Conservative Methodists Announce Plans for New Denomination because liberal Methodists are supporting the abomination of homosexuality

Bishop John Innis of Liberia addresses the 2016 United Methodist General Conference in Portland, Ore. Innis, who retired in 2016, will serve on the transitional leadership council for the Global Methodist Church. File photo by Mike DuBose, UM News.
Bishop John Innis of Liberia addresses the 2016 United Methodist General Conference in Portland, Ore. Innis, who retired in 2016, will serve on the transitional leadership council for the Global Methodist Church. File photo by Mike DuBose, UM News.

Traditionalists committed to leaving The United Methodist Church have chosen “Global Methodist Church” as the name for the denomination they plan to launch.

The group also unveiled on March 1 a logo and website. The work toward a new denomination is guided by a transitional leadership council, which includes some retired United Methodist bishops.

“The primary mission of the Global Methodist Church will be to make disciples of Jesus Christ who worship passionately, love extravagantly and witness boldly,” said the Rev. Keith Boyette, chair of the transitional leadership council.

But the official start and legal organization of the Global Methodist Church may well be more than a year and a half away.

A group of traditionalists committed to leaving The United Methodist Church has chosen "Global Methodist Church" as the name for the denomination they are planning to form. They also unveiled this logo. Logo courtesy of the Global Methodist Church.
A group of traditionalists committed to leaving The United Methodist Church has chosen “Global Methodist Church” as the name for the denomination they are planning to form. They also unveiled this logo. Logo courtesy of the Global Methodist Church.

Boyette and other leaders are counting on passage of the Protocol of Reconciliation and Grace Through Separation, a plan negotiated by centrist, progressive and traditionalist United Methodist leaders to end the denomination’s longstanding conflict over how accepting to be of homosexuality.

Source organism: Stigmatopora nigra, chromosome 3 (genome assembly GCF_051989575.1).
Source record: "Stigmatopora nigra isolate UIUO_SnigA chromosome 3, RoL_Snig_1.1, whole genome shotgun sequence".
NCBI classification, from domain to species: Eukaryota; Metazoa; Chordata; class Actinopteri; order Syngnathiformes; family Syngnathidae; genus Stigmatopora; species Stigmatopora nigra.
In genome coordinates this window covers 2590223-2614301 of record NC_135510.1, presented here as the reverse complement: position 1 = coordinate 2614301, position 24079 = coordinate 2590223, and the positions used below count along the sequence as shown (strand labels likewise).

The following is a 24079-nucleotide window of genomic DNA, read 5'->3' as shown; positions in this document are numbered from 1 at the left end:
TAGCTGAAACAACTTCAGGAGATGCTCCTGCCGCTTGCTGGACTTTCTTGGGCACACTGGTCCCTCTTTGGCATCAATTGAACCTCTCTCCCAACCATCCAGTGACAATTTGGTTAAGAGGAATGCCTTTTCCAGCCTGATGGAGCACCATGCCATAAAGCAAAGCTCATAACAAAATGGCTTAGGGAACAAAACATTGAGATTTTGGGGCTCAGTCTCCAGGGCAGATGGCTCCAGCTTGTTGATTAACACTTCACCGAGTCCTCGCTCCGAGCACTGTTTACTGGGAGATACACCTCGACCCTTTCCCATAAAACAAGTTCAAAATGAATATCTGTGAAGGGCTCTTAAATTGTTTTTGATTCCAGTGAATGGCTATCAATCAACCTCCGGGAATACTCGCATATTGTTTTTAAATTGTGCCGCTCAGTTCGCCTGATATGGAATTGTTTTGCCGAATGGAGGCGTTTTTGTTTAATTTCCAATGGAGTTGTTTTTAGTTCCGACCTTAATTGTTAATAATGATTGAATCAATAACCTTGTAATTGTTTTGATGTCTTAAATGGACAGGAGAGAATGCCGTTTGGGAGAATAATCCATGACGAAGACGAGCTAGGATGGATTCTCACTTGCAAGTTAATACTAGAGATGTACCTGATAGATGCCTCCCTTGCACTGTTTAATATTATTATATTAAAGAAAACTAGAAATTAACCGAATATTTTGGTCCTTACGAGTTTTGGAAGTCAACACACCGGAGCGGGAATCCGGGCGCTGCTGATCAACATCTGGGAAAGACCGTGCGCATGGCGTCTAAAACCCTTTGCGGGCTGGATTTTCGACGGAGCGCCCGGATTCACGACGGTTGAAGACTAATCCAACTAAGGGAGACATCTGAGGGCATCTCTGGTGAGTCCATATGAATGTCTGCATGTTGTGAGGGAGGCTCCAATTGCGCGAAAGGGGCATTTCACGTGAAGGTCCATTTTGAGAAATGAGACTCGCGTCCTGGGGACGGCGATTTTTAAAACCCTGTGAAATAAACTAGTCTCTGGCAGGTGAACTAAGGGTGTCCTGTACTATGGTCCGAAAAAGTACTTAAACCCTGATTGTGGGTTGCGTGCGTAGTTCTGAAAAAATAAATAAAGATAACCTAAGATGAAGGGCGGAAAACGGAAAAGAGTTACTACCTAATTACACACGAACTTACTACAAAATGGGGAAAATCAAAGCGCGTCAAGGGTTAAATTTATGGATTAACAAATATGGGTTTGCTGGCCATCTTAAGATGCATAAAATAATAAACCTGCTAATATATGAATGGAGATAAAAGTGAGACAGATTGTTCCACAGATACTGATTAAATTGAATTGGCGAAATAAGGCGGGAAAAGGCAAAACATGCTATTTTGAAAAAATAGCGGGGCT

The protocol would let traditionalist churches and even annual conferences vote to leave and form another denomination, with $25 million to start.

However, the protocol requires approval by General Conference, The United Methodist Church’s global lawmaking assembly.

The Rev. Keith Boyette addresses the 2020 Pre-General Conference Briefing in Nashville, Tenn. Boyette is chair of the transitional leadership council for the Global Methodist Church, a planned denomination for traditionalists planning to separate from The United Methodist Church. File photo by Mike DuBose, UM News.

The Rev. Keith Boyette addresses the 2020 Pre-General Conference Briefing in Nashville, Tenn. Boyette is chair of the transitional leadership council for the Global Methodist Church, a planned denomination for traditionalists planning to separate from The United Methodist Church. File photo by Mike DuBose, UM News.

The 2020 General Conference was delayed for a year because of the COVID-19 pandemic and has been postponed again — until Aug. 29-Sept. 6, 2022 — because the public health emergency continues.

A special one-day, online General Conference has been called by the Council of Bishops for May 8, but it’s only to deal with 12 legislative items whose passage will help the denomination carry on administratively until a full General Conference can happen.

The protocol is not on the limited agenda for May 8.

“We’re proceeding according to plan, which is we would legally form and operationalize the Global Methodist Church upon adoption of the implementation legislation for the protocol,” Boyette said by phone.

He added that if, in the meantime, there’s erosion of support for the protocol among those who negotiated it, the Global Methodist Church will consider going ahead with an official launch.

Boyette said he has seen no such wavering. He noted that the Reconciling Ministries Network — which advocates for full inclusion of LGBTQ persons in The United Methodist Church, and whose executive director, Jan Lawrence, was on the protocol negotiating team — reiterated support for the protocol in a recent statement.

The RMN statement also expressed support for the Christmas Covenant, a restructuring plan for The United Methodist Church that allows for more regional policymaking.

For decades, The United Methodist Church has faced conflict over same-sex weddings and the ordination of “self-avowed practicing” gay clergy. Church law bans both those practices, but there has been widespread defiance in churches and conferences in the U.S. and western Europe.

The 2019 special General Conference in St. Louis saw a major effort to pass legislation allowing more local church control on LGBTQ inclusion, but delegates reinforced the current bans in a meeting whose levels of conflict, protest and emotion drew national media coverage.

Traditionalists have long maintained that the denomination’s sexuality divide can’t be overcome.

Click here to read more.
Source: United Methodist News